The Federal Employers Liability Act protects the rights of railroad workers who suffer injuries while on the job.
However, there are various reasons why FELA claims may face denials, leaving injured workers facing uncertainty.
1. Insufficient evidence
Without compelling evidence, a FELA claim is vulnerable to denial. Injured workers must carefully document their injuries, the circumstances leading to them, and any negligence on the part of their employer.
2. Failure to report promptly
Timeliness is key in FELA claims. Failing to report an injury promptly can jeopardize a claim. Injured workers must notify their employer as soon as possible and follow proper reporting procedures. Waiting too long to report an injury may lead to a denial on the grounds of contributory negligence.
3. Inadequate medical documentation
Inadequate medical documentation can hinder a FELA claim’s success. To avoid denial, injured workers should seek immediate medical attention, follow prescribed treatment plans, and maintain detailed medical records. A well-documented medical history can strengthen the case against an employer’s negligence.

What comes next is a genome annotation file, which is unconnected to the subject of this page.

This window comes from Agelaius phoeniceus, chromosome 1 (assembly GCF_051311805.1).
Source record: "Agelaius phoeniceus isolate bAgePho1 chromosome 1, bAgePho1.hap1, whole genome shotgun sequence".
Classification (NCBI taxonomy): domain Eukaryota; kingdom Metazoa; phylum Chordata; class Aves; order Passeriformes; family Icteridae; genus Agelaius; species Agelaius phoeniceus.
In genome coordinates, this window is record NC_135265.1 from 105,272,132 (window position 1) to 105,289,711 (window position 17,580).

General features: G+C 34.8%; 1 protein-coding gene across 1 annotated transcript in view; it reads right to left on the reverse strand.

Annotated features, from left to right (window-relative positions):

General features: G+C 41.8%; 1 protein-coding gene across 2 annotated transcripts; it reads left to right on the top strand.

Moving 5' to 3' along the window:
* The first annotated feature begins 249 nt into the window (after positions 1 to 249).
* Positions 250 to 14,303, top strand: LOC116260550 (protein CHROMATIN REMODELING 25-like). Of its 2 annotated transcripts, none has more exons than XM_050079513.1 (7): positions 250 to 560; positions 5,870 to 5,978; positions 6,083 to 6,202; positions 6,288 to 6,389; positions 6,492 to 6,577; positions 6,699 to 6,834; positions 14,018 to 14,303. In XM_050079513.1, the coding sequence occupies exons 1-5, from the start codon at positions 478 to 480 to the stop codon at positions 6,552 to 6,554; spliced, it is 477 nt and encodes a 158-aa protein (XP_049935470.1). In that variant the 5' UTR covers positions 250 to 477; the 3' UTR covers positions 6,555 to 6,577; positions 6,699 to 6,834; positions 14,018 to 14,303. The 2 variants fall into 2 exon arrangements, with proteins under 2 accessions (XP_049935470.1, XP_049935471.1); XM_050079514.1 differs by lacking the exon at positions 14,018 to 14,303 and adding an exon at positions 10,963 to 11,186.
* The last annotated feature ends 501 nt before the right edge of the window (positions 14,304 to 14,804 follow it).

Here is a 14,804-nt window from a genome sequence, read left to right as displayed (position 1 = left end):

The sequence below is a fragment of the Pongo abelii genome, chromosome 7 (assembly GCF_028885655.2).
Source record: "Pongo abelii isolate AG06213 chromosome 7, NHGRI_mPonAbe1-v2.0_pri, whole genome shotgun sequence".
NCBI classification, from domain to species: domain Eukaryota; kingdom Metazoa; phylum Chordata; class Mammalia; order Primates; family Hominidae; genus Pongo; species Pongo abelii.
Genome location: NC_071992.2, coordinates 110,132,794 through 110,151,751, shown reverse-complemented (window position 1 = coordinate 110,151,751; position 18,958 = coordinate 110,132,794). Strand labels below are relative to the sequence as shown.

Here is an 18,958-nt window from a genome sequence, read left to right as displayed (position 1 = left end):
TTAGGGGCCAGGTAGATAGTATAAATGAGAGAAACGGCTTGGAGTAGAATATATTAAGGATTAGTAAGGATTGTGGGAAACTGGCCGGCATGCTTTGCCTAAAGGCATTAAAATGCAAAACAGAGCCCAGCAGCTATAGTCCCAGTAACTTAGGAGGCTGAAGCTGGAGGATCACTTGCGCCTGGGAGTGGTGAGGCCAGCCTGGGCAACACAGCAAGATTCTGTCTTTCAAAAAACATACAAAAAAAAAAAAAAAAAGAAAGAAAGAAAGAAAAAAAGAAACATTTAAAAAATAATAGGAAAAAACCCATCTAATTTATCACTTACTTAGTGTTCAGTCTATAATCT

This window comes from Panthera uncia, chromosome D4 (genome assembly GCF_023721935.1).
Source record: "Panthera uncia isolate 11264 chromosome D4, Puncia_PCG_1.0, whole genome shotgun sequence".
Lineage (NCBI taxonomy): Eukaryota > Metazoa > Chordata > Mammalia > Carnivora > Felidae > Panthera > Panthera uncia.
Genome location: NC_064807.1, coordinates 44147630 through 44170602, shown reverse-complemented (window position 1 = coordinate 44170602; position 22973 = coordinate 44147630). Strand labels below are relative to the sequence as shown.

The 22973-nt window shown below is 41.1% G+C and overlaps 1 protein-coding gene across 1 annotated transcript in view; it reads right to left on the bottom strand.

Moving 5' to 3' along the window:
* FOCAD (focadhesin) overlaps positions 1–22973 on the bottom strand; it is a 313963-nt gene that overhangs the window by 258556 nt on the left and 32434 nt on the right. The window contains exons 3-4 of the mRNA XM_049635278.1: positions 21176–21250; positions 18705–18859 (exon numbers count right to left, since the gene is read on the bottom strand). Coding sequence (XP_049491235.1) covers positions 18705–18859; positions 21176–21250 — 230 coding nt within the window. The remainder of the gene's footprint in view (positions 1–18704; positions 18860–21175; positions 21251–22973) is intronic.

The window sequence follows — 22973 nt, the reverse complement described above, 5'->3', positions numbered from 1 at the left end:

4. Lack of eyewitnesses
Eyewitness accounts can be pivotal in FELA claims, corroborating the injured worker’s version of events. Without witnesses, employers may dispute the circumstances of the injury. Workers should try to identify and gather contact information for any potential witnesses to support their claims.
In 2022, 6,252 railroad workers dealt with nonfatal injuries on the job. When those injuries mean lost wages and medical expenses, counting on a FELA claim is important. Although denial may seem like the end of the road, workers can take legal steps to get their due compensation.